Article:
Interactions between Rocky Mountain Bighorn Sheep Ovis canadensis canadensis and Domestic Sheep Ovis aries and the Biological, Social, Economic, and Legal Implications of these Interactions on USDA Forest Service Lands in the Evanston/Mt. View Ranger District
Other literature type
Herrera, Ashly Nicole
- Publisher: DigitalCommons@USU
Rocky Mountain Bighorn Sheep | Domestic Sheep | USDA Forest Service | Evanston Mt. View Ranger District | Ecology and Evolutionary Biology
Strong evidence exists indicating domestic sheep (Ovis aries) can infect Rocky Mountain bighorn sheep (Ovis canadensis canadensis), a United States Forest Service (USFS) Region 4 sensitive species, with pneumonia (Callan 1991; Foreyt 1989, 1992, 1994; Foreyt and Lagerquist 1996; George et al 2008; Wehausen et al. 2011). Since the transmission of the pneumonic bacteria between the domestic and wild sheep is a result of bighorn sheep coming into contact with the bacteria carried in the mucous membranes of the domestic sheep, bighorn sheep at risk of initially contracting the bacteria are those individuals that enter areas currently being grazed or that have been recently grazed by domestic sheep (Foreyt 1990; Jessup 1985; Martin et al. 1996; Monello et al. 2001; Rudolph et al. 2003). The issue is further compounded when infected bighorn sheep return to their herd and have the potential to spread the bacteria to other members, which can result in substantial mortality (Shackleton et al. 1999).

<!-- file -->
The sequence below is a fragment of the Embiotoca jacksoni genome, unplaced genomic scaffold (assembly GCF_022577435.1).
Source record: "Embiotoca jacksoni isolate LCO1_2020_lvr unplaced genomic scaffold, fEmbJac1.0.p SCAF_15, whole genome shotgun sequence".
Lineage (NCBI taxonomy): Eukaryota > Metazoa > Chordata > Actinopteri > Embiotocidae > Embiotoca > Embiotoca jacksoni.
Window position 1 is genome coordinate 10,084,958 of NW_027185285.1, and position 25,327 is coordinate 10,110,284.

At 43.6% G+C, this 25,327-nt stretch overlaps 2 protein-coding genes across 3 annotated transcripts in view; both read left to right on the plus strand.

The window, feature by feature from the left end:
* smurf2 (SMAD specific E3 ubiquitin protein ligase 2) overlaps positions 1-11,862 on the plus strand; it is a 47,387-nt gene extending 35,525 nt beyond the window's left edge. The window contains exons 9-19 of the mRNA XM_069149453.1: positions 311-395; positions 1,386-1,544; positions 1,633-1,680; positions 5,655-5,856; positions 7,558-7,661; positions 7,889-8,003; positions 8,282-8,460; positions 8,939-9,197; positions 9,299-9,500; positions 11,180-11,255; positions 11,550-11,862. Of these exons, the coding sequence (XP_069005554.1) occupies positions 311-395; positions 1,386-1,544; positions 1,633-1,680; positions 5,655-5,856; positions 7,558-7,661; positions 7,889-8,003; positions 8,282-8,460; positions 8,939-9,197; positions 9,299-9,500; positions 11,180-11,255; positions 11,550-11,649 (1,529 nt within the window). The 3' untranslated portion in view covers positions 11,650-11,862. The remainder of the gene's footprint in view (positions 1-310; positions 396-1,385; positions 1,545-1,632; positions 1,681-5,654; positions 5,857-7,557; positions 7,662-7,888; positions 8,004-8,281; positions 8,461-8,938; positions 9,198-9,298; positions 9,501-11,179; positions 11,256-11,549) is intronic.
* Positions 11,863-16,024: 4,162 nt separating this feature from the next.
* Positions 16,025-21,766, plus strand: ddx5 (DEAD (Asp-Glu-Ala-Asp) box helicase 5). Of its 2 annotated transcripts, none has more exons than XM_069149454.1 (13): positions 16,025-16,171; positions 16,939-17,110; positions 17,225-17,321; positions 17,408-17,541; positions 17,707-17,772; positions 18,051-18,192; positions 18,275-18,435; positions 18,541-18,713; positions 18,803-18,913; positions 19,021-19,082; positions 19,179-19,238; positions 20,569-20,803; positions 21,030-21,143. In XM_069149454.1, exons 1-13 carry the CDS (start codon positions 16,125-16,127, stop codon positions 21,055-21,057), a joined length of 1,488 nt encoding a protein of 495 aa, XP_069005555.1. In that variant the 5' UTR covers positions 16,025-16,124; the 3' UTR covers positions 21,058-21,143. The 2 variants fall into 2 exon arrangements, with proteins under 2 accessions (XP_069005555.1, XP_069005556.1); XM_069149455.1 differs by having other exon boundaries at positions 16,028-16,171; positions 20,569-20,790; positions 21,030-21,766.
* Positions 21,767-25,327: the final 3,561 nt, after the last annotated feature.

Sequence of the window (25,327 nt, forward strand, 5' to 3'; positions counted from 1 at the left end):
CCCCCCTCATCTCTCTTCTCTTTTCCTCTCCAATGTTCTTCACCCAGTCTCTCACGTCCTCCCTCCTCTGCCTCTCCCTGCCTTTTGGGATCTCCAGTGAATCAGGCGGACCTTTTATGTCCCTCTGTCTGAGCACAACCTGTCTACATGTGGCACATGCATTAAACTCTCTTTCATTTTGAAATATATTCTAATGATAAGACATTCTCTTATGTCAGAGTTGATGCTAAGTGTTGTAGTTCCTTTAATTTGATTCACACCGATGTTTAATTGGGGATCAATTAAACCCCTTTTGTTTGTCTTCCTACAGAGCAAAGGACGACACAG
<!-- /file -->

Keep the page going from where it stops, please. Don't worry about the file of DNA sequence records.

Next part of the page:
Throughout the western United States (U.S.), the USFS and various state wildlife agencies are struggling to protect and maintain the viability of Rocky Mountain bighorn sheep populations that coexist with domestic sheep being grazed on National Forest lands. This study reviews the biological, social, economic, and legal factors regarding Rocky Mountain bighorn sheep population protection and viability in the presence of domestic sheep, with special attention given to the Evanston/Mt. View Ranger District (EMVRD) on the Uinta-Wasatch-Cache National Forest (UWCNF). Additionally, possible solutions to the problem associated with the comingling of bighorn sheep and domestic sheep and the spread of pneumonia to bighorn sheep were investigated on the EMVRD. This included looking at ways to eliminate interactions between the domestic and wild sheep by identifying movement patterns of six satellite collared bighorn sheep of the Hoop Lake herd on the EMVRD.